As I watched the movie, I thought of the connections that this account of the rise of McDonald’s had with the church (i.e. the people of God, not the buildings).

First, there is an emphasis on the part of the brothers to focus on what is important.  Part of their success was offering what people wanted and eliminating everything that was not needed.  Early in the film, Dick McDonald tells Ray Kroc that they offered all sorts of items on the menu and were struggling, causing them to reevaluate.  They discovered that 87% of their sales were three items – burgers, fries and soft drinks.  They decided that this (and milkshakes) was all that would be on the menu.  As the church, we would do well to remember what we are here to offer – the gospel of Jesus Christ.

Then, there was an emphasis on the part of the brothers with putting people first.  Much of the disagreements between the McDonalds and Kroc was the purpose of the restaurants – was it to be a commercial enterprise intent of making money or a service intent on enabling families a night out at a reasonable price?  I think we all know how that turned out.  The church is likewise tempted to choose prosperity over people.

Finally, there is an emphasis on the part of the brothers to refuse any form of compromise.  Toward the end of their contractual relationship, Kroc wanted to save costs with a new product, powdered milkshakes that needed no refrigeration.  The brothers refused the idea because milkshakes are made with, like, milk. Likewise, the church must steer clear of compromise if we seek to make a difference for Christ.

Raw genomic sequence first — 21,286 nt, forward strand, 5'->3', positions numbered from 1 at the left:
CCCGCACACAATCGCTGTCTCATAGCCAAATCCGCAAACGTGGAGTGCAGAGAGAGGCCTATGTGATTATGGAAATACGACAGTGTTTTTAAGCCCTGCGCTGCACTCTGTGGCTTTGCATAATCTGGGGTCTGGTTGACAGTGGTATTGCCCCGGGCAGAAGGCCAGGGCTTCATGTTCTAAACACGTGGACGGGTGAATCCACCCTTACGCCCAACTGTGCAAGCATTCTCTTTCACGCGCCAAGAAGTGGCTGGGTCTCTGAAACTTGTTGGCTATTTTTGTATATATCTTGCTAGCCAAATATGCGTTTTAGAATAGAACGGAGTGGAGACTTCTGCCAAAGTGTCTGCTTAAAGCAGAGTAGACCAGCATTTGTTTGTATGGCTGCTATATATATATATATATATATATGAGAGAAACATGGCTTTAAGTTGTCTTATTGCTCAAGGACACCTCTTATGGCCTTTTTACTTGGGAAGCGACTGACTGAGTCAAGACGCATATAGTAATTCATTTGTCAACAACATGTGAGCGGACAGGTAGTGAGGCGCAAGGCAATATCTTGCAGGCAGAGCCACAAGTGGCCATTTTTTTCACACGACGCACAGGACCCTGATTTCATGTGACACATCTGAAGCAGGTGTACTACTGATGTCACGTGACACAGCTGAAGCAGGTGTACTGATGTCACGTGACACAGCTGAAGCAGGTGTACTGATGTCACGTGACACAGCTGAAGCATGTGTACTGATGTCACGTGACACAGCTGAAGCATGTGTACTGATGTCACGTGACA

The church – the people of God co-laboring in Christ – has something wonderful to offer the world.  Let us pray that no one robs us of our joy in serving Him.

Time to Talk

There is a church down the street with the following on its lawn sign: “GODISNOWHERE”.  The point of the sign is to reveal a person’s perspective – does the reader see “God is nowhere” or “God is now here”?  Clever.  But the sign also serves as a prime example for the value of space.  There is meaning in strings of letters and there is meaning in the breaks: legend and leg end (one involves a great feat and other is great feet), justice and just ice (ask for each at the donut shop and you will get two very different things), menswear and men swear (it may refer to a blue shirt or a blue streak) or conspiracy and cons piracy (descriptions of a nefarious plot and the actions of a thieving ship of prisoners).  Space contributes to meaning.

Pauses are impactful.  Watch any competition television show and you will experience the power of the pause: Ryan Seacrest stating on American Idol that “the winner…will be revealed when we come back” or Tom Bergeron on Dancing with the Stars looking into the camera and saying “the couple leaving  tonight’s competition…(a camera pans over the contestants for 30 seconds)…[insert names here]”.  We all can recall an occasion when we included a pregnant pause – for effect, in remorse, to increase suspense – to take a breath to add weight to what needed to be said.  Space contributes to importance.